There are battles in air, on the ground, in space.  There's sneaky spy stuff.  There's a few slower bits, about politics and choices, and about doing the best one can in difficult circumstances.  There is joy, there is sadness, there is fear, and there is here and there an occasion for laughter.  There is also a strong sense of the true evil of the Empire, displayed quite well, and repeatedly, for any who might doubt it.  The only "shades of gray," so to speak, are in the actions of some of the Rebel spies, and that is addressed directly.  To crudely paraphrase one of them: "We did a lot of things we weren't proud of.  Let's make it count for something."

All in all, I quite enjoyed the movie.  It felt like a Star Wars movie, it sounded like a Star Wars movie, and it looked like a Star Wars movie.  The plot made sense, the pace made sense, and it fit into the universe seamlessly while still having enough of its one scope not to feel too predestined.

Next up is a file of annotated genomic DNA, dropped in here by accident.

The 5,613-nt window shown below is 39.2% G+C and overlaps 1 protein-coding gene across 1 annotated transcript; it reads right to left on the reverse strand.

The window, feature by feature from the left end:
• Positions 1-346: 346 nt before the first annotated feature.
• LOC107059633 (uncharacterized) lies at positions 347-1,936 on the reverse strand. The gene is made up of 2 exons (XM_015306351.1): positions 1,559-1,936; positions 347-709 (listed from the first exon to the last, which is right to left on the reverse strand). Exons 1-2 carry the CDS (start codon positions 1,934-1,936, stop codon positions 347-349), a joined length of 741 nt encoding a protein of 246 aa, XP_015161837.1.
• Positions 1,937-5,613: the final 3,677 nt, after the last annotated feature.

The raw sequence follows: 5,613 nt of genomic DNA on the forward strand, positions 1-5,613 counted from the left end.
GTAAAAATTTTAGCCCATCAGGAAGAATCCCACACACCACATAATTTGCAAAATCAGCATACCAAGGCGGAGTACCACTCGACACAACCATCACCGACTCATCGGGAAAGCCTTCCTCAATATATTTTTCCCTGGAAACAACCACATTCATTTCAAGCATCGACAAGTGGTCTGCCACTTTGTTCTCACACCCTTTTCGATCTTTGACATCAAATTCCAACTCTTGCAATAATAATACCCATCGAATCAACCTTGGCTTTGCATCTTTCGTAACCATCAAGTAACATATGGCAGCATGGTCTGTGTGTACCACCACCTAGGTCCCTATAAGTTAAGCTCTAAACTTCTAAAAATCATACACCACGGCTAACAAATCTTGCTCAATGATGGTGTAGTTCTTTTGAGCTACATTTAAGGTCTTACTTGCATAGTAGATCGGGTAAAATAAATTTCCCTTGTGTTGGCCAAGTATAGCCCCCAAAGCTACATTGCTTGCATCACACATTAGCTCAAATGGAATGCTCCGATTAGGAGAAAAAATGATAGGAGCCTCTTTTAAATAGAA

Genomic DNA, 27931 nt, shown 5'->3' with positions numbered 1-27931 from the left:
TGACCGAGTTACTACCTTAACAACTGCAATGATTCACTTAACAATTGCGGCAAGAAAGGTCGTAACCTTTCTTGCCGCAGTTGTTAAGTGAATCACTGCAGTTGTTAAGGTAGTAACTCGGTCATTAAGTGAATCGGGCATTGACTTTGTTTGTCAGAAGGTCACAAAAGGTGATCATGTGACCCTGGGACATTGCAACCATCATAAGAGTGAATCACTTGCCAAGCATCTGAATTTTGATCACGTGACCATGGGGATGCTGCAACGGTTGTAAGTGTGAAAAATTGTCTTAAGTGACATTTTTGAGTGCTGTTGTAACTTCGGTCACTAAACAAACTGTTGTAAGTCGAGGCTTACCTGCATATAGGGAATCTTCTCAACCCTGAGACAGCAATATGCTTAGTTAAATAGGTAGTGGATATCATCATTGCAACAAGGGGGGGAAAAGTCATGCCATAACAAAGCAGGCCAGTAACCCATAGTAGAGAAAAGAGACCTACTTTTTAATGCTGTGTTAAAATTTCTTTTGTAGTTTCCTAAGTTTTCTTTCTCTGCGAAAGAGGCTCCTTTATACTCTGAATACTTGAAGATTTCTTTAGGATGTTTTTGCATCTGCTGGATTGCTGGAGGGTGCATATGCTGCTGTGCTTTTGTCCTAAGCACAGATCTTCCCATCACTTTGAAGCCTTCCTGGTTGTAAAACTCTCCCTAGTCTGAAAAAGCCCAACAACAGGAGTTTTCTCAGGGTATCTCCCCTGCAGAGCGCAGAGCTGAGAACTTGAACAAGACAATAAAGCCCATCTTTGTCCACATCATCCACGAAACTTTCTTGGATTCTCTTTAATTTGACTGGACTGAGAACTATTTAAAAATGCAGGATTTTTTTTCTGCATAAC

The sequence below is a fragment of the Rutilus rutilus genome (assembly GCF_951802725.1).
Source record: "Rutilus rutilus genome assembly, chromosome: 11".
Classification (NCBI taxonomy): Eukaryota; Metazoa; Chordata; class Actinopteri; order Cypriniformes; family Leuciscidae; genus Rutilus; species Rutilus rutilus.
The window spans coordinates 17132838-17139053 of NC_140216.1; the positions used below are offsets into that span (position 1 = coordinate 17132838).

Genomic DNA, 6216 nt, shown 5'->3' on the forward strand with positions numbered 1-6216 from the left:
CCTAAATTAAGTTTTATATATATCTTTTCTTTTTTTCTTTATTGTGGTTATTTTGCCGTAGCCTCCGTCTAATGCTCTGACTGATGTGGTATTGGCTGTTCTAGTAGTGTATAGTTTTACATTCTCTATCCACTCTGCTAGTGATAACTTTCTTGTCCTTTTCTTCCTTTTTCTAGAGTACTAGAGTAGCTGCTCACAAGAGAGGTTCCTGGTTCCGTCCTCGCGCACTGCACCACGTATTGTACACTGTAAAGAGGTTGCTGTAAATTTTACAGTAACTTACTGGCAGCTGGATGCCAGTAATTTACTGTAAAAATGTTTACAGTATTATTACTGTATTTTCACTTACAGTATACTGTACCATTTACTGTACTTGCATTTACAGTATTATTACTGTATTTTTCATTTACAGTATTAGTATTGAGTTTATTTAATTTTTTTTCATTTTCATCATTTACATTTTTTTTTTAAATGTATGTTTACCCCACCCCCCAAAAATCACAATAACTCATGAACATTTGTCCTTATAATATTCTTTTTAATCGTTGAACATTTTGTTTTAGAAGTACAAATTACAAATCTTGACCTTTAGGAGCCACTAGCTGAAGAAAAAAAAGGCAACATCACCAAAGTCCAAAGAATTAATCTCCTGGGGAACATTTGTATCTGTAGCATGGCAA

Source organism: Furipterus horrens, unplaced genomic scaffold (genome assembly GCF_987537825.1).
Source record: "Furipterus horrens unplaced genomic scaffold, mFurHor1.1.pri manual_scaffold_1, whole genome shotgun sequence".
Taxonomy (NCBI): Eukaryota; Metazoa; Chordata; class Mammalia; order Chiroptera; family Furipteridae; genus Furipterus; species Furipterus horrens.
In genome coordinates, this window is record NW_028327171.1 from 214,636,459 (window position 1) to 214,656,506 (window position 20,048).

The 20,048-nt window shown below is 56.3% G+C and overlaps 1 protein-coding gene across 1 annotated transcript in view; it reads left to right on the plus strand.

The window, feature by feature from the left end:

The acting was good.  I thought all of the characters were portrayed as they were meant to be. Characters who were portrayed by actors other than the originals still seemed to fit well,

The effects were plentiful but restrained - they were seldom gratuitous.  It looked like they made extensive use of practical sets, based upon the visuals and the multiple filming locations indicated in the credits.  Everything felt more real than what resulted from the green screen and CGI sets of the prequel trilogy.